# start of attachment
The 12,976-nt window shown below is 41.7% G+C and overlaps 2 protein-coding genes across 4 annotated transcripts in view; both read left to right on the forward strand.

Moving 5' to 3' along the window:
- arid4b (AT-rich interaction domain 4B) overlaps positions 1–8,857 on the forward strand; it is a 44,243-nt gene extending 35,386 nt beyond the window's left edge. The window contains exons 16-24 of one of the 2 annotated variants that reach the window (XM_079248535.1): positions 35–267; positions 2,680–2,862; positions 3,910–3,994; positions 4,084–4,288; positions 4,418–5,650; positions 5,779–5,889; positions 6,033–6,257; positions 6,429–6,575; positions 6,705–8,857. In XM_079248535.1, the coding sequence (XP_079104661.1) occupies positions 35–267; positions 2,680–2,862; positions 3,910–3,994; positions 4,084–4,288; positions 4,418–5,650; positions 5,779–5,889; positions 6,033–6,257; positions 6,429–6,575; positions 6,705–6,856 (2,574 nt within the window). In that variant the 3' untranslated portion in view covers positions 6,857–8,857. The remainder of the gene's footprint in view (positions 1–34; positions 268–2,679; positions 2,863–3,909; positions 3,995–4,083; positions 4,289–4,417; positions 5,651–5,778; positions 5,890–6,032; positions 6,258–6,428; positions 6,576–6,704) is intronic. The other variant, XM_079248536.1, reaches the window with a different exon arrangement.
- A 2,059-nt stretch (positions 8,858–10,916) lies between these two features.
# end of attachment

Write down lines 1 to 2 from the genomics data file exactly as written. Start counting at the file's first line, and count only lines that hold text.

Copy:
The 12,976-nt window shown below is 41.7% G+C and overlaps 2 protein-coding genes across 4 annotated transcripts in view; both read left to right on the forward strand.

Moving 5' to 3' along the window: